Littlebrook School has won first place in the statewide TREX Recycling Challenge after a year-long effort in collecting, weighing and transporting 720 pounds - the equivalent of 58,000 bags - of plastic.
Moving beyond merely teaching and learning about recycling, students, staff and parents at Littlebrook Elementary School decided to step up and take action at the beginning of the year.
“All year, we’ve had the pleasure of watching children arrive with large bags of plastic in their arms and huge grins on their faces,” said Littlebrook Principal Annie Kosek. “They’ve loved doing their part to help out the environment, ensuring that these plastics avoid the landfill and instead get recycled.”
As a result, the school has been awarded a new TREX bench, made from recycled lumber and plastics -- precisely the plastics the students have been collecting. These include all kinds of bags and films like shopping, grocery, bread, cereal, dry-cleaning, and ziploc bags, as well as carton overwrap, newspaper sleeves and bubble wrap. Furthermore, simply for their participation in the Challenge, the school also received a TREX planter box. Both will soon welcome students and staff at the main entrance.
Clearly, there’s pride in winning an award, but Science Teacher Martha Friend said it was a little tricky to balance the idea of a competition with the actual goal of environmentalism. “Early on, we were surprised to hear students wondering if their parents should start buying more plastics so we could collect more,” explained Friend, who led the efforts within the school. “So, we just continuously reminded the kids that our true goal was to help the Earth. Winning the competition was exciting, but it couldn’t be the main goal.”
“And that idea really caught on,” Friend said. “Simply continuing to use plastic in this quantity is not our endgame. Now that we’ve built awareness about all of the plastics we are consuming, the next step at Littlebrook is to promote reduction. After all, with recent reports that bits of plastic are filling our oceans and even creeping into our sea salts and other foods we consume, the time to act is now.”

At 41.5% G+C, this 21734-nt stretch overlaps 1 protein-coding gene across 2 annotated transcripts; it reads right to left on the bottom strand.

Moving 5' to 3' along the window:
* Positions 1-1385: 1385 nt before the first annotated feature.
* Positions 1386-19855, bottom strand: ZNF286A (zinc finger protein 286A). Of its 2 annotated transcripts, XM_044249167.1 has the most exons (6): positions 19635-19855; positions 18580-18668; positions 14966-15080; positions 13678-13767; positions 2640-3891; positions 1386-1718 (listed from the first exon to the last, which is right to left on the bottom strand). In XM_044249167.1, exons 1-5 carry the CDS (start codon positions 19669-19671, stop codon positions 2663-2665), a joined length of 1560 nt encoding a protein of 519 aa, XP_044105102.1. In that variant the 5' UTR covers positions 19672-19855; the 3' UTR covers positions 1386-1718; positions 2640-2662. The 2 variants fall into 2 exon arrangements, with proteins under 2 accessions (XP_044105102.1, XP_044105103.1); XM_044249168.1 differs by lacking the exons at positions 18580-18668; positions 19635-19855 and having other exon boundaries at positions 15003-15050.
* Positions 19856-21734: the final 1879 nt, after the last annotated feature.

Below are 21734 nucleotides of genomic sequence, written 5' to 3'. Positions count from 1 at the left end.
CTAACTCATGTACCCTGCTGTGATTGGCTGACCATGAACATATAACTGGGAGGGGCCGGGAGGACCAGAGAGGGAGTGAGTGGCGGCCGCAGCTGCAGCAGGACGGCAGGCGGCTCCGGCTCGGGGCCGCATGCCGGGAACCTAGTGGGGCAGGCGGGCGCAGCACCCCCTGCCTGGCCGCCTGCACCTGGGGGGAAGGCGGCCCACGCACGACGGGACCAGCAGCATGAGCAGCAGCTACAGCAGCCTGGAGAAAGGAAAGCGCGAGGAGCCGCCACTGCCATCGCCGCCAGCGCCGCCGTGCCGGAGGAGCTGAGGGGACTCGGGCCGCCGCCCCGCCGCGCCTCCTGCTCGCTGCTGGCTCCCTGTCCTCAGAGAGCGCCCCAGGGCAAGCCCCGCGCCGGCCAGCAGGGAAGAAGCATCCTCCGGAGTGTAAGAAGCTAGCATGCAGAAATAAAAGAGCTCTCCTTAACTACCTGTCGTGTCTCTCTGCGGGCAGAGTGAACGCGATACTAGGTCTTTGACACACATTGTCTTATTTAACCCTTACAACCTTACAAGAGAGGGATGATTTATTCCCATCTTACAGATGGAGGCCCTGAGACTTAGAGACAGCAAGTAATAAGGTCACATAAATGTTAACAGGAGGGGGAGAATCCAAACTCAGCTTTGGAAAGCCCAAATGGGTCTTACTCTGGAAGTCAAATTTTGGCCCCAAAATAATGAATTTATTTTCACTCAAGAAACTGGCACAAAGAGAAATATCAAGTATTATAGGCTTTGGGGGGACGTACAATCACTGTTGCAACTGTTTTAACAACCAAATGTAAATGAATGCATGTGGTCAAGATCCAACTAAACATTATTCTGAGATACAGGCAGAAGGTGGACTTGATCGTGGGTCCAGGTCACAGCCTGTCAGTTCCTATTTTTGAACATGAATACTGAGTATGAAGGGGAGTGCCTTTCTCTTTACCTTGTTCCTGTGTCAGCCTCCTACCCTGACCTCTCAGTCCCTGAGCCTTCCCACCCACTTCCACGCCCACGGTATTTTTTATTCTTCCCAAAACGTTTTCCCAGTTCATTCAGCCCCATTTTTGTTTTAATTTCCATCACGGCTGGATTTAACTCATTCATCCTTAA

“The Littlebrook community is clearly eager to do more to help out the environment, so it’s wonderful that TREX gave us the opportunity to participate,” said Kosek. “But perhaps the most amazing thing about this project is just how successful it’s been.”
Friend and parent volunteer Jenny Ludmer reached out to others in the community and readily found several willing partners. ACME of Lawrenceville collected shopping bags from their clients, while two Princeton restaurants -- George’s Roasters & Ribs and Slice Between -- focused on collecting the overwrap from their incoming packages. Furthermore, Princeton Radiology started saving the plastic bags that encase mammogram gowns.
Although the Challenge has ended, the team will continue recycling and hopes it spreads. “We will keep a bin at Littlebrook, but anyone in the area can drop all of these plastics at Target or McCaffrey’s too,” reported Ludmer. “And next year, hopefully other schools and organizations will sign up to participate in the Challenge.”
“If one little elementary school managed to collect the equivalent of about 58,000 plastic bags and save them from the landfill, imagine what the whole community could be doing,” she concluded.